(hinds) were recovered an average of 1.3 miles from the tagging location.
Surprisingly, some of these tagged deer are still alive today (10+ years
A radio-telemetry study was also conducted on Dorchester
County sika deer, and revealed that most sika hinds had a home range of
about 150 acres and moved about a half-mile between bedding and feeding
areas. Sika stags had much larger home ranges, often greater than 500 acres, and depending on the time
of the year, moved much longer distances in a given day. Habitat use by sika deer and white-tailed deer differed markedly
during the study. Sika deer preferred marshes and thick, forested wetlands, whereas white-tailed deer
preferred the more common agricultural and upland areas.
In addition to the habitat and movement studies, WHS, in
cooperation with the University of Maryland Appalachian Environmental
Laboratory, conducted a reproductive study to determine the breeding age of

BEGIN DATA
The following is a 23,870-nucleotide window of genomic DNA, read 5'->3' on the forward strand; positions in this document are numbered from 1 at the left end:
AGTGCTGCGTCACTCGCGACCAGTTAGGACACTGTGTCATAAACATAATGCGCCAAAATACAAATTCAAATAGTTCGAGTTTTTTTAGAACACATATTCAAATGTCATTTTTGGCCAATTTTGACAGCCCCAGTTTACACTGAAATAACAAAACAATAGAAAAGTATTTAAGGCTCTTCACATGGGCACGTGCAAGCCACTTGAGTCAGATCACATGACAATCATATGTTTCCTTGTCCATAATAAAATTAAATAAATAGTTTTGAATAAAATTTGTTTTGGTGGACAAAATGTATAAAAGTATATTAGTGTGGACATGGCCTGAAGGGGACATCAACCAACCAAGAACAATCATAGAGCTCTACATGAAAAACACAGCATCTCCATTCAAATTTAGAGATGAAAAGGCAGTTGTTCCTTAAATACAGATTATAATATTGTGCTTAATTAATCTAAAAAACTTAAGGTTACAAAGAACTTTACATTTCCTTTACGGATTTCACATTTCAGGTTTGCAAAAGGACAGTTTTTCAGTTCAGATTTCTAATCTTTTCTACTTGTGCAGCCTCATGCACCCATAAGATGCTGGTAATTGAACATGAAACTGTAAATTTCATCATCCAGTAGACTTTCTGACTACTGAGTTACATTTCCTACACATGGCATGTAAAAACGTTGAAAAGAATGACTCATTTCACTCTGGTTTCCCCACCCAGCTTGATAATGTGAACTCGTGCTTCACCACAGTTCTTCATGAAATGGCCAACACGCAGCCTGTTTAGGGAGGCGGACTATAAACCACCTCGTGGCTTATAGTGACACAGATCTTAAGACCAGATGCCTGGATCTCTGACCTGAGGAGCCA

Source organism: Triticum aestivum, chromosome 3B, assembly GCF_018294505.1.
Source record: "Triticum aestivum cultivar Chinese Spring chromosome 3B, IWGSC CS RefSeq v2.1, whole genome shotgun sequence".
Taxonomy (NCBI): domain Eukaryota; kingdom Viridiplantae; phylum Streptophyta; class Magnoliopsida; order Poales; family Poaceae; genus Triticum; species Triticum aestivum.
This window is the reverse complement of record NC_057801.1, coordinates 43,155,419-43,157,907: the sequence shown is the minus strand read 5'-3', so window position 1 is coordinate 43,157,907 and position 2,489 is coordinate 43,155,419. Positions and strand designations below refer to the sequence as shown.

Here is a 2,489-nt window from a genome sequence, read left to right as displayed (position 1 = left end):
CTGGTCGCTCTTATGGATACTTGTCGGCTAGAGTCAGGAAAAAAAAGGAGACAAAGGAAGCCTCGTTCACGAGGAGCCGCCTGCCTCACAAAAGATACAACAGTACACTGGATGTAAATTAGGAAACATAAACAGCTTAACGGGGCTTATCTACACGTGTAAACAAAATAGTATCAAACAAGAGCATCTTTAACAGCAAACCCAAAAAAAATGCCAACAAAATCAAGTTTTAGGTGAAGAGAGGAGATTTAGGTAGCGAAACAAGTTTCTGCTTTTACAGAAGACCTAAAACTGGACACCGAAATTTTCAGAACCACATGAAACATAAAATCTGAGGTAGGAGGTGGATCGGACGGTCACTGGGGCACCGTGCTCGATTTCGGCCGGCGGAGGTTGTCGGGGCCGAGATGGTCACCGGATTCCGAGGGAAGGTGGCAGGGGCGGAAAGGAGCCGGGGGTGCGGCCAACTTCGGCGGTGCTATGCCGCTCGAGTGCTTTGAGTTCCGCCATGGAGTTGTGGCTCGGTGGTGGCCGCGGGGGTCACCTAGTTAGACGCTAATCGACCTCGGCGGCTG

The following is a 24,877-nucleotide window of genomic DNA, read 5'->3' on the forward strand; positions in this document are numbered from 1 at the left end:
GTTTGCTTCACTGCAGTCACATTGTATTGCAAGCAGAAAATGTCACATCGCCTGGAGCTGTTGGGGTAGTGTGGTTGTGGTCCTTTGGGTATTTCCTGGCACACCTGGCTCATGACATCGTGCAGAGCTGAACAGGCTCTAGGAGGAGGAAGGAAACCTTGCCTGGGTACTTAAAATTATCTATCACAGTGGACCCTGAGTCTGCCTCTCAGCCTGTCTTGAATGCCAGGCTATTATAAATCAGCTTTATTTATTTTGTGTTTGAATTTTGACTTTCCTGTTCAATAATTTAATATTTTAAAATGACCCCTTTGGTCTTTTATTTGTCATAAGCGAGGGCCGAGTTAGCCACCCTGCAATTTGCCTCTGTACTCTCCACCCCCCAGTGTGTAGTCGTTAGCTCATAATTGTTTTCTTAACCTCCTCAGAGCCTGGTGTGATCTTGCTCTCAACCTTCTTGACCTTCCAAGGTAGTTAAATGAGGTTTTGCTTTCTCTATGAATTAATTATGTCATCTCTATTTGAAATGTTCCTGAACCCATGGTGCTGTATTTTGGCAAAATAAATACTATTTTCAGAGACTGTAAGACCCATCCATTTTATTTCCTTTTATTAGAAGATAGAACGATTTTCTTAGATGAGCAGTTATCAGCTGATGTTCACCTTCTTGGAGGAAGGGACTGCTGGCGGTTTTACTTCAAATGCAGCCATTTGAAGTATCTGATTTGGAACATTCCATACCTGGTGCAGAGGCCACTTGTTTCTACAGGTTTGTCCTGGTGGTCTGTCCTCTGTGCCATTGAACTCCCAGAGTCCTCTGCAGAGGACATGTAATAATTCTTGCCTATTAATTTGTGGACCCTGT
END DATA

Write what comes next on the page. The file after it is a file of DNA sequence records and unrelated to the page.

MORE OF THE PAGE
sika deer and the number of calves born per hind by age class. It was found
that 24% of the six-month old calves were pregnant, and 76% of the adults
were pregnant -- all of which contained a single fetus, except for one
adult, which was carrying twins.
The popularity of sika deer hunting in Maryland has increased
markedly over the last decade. The challenge of the hunt, their uniqueness as a trophy, and the excellent
flavored venison they provide, has resulted in a steadily increasing
harvest. Hunters interested in pursuing the elusive sika will find the field-dressed weights of yearling
females to average 45lbs, with 53lbs the average dressed weight for yearling males. A big stag will dress
Sika deer differ in looks from native white-tailed deer.
They are shorter in stature -- adults stand about 2 ½ feet at the